Kassulke, who was moved to a brigade staff position in Zabul province, likewise played down the conversation’s significance. “As far as I am concerned, this was a normal conversation about operations, and ... he was genuinely interested in hearing my opinions as one of the company commanders who would be participating,” he said.
Army Times asked Tunnell via e-mail to respond to Charlie Company soldiers’ comments about his removal of Kassulke. In response, DeSantis e-mailed that “other than change of command ceremonies ... details about the assignment of officers [are] not released.”
Kassulke declined to detail the conversations he had with Tunnell regarding the switch. “The change of command was a surprise to me, but the brigade commander had a plan and this was part of it,” Kassulke said.
The impact on the company of Kassulke’s reassignment was exacerbated by Tunnell’s decision to pull the unit back to Frontenac for two weeks, coinciding with the memorial ceremony for two of the company’s soldiers killed in a Nov. 5 IED strike and the change of command. The move to Frontenac kept the company out of the fight “when we needed to get back on the horse,” Hughes said.
Change of mission
But the final blow to the company’s morale was still to come: the new RC-South commander British Maj. Gen. Nick Carter chose to pull Charlie Company and the rest of 1/17 out of the Arghandab permanently and replace them with elements of the 82nd Airborne Division’s 4th Brigade.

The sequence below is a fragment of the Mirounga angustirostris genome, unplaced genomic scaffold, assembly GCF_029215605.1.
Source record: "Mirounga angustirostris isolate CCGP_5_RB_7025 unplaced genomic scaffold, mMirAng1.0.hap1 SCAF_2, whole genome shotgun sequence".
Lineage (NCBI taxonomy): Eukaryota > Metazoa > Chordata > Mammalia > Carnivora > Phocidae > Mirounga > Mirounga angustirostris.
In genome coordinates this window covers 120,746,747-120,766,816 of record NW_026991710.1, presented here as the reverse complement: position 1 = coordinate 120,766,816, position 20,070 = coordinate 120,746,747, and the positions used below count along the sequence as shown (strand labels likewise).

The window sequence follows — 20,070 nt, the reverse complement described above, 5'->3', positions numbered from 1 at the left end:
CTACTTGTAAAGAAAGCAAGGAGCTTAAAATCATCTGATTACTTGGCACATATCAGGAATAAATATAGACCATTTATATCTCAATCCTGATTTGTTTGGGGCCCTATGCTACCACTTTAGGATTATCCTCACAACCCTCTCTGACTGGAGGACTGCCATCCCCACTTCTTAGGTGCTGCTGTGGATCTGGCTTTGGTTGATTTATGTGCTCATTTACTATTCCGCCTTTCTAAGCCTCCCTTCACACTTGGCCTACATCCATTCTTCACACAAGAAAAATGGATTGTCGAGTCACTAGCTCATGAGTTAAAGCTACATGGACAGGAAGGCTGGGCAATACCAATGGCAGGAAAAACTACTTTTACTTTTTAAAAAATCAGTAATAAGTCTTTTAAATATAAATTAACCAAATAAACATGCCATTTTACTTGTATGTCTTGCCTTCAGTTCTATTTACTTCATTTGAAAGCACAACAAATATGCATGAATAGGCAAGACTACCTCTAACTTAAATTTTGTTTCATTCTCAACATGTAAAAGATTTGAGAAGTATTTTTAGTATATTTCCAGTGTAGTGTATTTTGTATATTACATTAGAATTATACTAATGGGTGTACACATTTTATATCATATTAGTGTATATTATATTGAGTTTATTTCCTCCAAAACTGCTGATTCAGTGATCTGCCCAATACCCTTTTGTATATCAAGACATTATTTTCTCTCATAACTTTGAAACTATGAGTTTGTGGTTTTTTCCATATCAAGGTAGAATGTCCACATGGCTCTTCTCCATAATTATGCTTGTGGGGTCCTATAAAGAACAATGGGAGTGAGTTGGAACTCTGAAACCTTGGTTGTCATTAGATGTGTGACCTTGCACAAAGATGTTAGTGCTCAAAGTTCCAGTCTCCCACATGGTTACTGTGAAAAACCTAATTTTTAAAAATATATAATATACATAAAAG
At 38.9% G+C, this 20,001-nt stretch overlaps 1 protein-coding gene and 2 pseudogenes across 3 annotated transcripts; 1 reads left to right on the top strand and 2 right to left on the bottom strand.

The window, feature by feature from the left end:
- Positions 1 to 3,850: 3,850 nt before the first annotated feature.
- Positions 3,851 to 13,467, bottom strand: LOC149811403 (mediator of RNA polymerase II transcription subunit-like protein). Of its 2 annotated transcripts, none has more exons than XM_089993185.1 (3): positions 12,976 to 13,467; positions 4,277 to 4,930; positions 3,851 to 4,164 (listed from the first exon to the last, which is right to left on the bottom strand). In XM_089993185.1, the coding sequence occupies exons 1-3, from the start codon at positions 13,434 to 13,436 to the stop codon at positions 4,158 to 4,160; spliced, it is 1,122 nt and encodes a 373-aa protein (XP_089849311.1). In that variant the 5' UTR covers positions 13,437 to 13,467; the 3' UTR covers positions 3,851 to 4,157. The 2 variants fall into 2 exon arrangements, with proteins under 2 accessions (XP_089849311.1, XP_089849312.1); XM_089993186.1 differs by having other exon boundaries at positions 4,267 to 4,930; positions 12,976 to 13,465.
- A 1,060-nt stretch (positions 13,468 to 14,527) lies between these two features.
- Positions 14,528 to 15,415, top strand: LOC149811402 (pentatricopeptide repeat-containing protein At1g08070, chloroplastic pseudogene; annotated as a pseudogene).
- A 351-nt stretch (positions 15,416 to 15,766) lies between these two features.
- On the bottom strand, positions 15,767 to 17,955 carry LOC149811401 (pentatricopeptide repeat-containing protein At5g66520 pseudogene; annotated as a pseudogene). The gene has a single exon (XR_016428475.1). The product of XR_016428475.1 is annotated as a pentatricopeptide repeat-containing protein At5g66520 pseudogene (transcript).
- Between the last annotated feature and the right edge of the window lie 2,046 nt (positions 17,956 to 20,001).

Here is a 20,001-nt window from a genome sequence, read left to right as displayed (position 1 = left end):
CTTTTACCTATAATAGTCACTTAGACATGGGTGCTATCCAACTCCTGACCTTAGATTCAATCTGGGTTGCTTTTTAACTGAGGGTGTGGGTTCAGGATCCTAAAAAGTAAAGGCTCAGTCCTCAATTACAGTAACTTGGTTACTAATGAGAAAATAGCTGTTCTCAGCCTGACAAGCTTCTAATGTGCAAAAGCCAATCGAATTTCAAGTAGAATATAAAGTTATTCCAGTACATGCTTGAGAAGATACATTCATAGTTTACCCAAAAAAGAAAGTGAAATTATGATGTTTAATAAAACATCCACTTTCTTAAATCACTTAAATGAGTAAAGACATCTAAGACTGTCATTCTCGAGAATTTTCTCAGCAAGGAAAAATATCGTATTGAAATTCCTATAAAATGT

Carter had a new mission for Tunnell’s brigade: ensuring freedom of movement along the major highways in his area of operations. The mission was a vital one for which the Strykers were uniquely suited, the British general said in an interview with Army Times.
Restoring security to Afghanistan’s major highways is a necessary and important step in boosting southern Afghanistan’s economy and restoring governance to the region, Carter said.
After analyzing the forces at his disposal, Carter concluded that the Stryker brigade was the best fit for the freedom-of-movement mission, in part because of its high-tech command-and-control gear. “In terms of an organization that can bring freedom of movement as an effect to me, there is no better capability than the Stryker brigade.”
Soldiers in both Bravo and Charlie companies said the order to pull out felt like “a defeat.” For Charlie Company, with the heavy toll it has taken, the move is particularly painful. Soldiers feel they are leaving the Arghandab without being given the chance to achieve success in the mission for which their comrades died. “I’ve lost 14 friends since I’ve gotten out here,” said White. “Now what have they died for?”